What Can You Do with a Social Psychology Degree?

From home to the classroom to the workplace and beyond, social psychology is at play in many areas of our lives. While most social psychologists go into teaching or conduct research at a college or university, career options for those who study the discipline exist in other sectors as well. Some of these roles in applied social psychology may require further education and/or on the job training.

  • Advertising / Promotions / Marketing Manager – knowledge of human behavior is fundamental to creating effective advertising and marketing campaigns aimed at attracting consumers
  • Human Resources Manager – the HR practitioner who is also a social psychologist is particularly well equipped to optimize the workforce of any organization
  • Industrial Organizational Psychologist – working closely with human resources departments, applies psychological research to the workplace; helps businesses hire more qualified employees, develop corporate culture, maintain employee engagement and morale, improve organizational structure and efficiency, and ease transitions such as corporate mergers; studies consumer behavior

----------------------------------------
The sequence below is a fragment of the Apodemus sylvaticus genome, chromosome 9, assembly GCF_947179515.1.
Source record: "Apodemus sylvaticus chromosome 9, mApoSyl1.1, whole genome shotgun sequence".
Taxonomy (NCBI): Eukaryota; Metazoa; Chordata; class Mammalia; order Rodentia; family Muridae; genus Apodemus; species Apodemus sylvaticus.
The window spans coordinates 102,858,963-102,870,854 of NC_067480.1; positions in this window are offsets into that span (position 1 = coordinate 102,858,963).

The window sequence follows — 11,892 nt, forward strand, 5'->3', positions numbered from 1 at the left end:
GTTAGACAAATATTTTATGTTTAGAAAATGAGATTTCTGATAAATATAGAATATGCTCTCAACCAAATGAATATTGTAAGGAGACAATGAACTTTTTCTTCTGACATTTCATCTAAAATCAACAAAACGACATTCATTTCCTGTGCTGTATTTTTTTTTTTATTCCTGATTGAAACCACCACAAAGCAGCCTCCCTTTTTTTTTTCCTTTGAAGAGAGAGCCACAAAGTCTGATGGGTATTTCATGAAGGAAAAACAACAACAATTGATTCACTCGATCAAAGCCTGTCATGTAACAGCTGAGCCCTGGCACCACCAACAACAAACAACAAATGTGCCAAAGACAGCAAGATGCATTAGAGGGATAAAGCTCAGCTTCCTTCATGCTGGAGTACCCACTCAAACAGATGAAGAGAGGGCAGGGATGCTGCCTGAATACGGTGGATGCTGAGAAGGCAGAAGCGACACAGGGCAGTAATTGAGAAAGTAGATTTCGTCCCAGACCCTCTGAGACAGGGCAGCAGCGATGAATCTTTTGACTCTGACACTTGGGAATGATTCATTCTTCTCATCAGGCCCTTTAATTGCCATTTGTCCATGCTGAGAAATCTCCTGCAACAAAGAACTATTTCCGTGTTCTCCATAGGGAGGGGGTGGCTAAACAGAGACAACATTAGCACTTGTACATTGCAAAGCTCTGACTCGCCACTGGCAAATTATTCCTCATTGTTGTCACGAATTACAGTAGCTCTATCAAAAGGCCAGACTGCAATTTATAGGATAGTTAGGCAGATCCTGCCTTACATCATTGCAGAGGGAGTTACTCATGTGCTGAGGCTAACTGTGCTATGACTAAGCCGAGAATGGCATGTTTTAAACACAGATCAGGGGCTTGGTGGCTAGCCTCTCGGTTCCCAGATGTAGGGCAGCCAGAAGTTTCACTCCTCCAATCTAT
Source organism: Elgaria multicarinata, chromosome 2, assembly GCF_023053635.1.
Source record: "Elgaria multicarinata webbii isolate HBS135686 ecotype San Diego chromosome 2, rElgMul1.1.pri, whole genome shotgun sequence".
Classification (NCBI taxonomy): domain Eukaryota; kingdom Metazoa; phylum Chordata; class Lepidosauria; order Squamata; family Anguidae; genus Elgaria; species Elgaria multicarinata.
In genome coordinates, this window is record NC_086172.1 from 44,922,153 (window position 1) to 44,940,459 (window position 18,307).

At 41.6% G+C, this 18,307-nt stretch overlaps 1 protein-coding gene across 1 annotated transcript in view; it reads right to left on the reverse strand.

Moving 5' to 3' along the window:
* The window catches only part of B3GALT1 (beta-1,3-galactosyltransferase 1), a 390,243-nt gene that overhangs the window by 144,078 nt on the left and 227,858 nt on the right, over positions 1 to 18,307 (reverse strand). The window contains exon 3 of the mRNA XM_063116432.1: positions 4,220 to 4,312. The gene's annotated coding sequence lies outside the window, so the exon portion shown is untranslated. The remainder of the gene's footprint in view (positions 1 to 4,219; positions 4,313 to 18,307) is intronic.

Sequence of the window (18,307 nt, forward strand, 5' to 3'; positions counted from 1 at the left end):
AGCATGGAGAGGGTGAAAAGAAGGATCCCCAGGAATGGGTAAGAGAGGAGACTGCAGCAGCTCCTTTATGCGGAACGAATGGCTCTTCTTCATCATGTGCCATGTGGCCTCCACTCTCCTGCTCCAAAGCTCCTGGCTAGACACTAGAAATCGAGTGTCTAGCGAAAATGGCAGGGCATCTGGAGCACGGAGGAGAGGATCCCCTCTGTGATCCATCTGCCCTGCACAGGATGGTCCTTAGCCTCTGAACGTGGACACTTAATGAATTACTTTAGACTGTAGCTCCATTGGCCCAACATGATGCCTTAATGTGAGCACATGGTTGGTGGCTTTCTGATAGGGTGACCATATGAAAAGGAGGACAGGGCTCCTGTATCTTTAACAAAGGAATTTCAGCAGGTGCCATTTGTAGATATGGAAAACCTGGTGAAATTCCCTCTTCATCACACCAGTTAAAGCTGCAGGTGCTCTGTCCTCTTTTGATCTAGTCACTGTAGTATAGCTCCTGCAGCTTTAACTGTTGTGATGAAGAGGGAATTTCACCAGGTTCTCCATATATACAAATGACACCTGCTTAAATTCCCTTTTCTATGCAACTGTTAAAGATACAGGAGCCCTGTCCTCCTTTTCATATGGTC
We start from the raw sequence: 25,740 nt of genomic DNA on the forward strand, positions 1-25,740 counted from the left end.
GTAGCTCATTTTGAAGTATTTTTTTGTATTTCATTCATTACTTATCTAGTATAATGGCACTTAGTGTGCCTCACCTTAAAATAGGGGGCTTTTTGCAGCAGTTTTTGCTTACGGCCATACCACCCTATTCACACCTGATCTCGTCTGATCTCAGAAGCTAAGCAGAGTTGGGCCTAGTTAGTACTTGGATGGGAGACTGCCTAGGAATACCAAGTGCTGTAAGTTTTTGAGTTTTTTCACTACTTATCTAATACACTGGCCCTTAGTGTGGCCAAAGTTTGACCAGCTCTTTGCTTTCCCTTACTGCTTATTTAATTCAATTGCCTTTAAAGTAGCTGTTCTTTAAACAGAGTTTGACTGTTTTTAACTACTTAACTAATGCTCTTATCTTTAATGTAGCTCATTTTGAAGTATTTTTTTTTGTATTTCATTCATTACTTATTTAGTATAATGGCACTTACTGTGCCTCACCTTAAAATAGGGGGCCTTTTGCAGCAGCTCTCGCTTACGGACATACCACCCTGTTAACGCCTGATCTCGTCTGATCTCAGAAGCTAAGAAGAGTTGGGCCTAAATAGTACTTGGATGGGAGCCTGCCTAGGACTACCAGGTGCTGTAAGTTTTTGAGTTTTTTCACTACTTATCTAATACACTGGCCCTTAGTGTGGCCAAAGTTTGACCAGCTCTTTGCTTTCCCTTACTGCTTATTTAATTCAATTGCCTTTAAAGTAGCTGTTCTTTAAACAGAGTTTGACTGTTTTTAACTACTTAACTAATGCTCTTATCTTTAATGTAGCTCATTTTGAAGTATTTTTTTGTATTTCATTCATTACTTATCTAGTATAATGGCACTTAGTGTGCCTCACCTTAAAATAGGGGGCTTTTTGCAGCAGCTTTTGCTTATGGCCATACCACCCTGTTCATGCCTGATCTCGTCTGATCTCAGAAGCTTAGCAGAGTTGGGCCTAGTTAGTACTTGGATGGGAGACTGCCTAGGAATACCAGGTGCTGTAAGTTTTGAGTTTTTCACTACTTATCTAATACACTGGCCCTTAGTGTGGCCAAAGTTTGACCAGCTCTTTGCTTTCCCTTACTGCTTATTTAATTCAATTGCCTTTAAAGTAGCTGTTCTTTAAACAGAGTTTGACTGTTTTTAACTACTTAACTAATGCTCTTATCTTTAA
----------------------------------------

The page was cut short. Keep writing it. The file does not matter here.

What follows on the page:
• Political Strategist / Consultant – applies the principles of social psychology to develop a platform and devise strategies to help politicians win over voters
  • Public Relations Specialist – an intimate understanding of groups and how groups communicate and interact is of great benefit to the PR specialist, whose job it is to communicate with different groups of people about critical issues
  • Research Psychologist – is employed by governments and non-profit agencies to conduct applied research regarding social issues; this research reveals how people feel, think, behave, and perform in certain conditions and can influence policy development in areas such as education and environmental protection
  • Social Services Representative – the work of connecting individuals and families with healthcare and other social services can only be facilitated by an appreciation for how social situations influence behavior
  • Technology Designer – uses understanding of how people communicate, socialize, and influence one another in order to design office buildings, apartment buildings, single family homes, parks, smartphones, and apps that facilitate improved interaction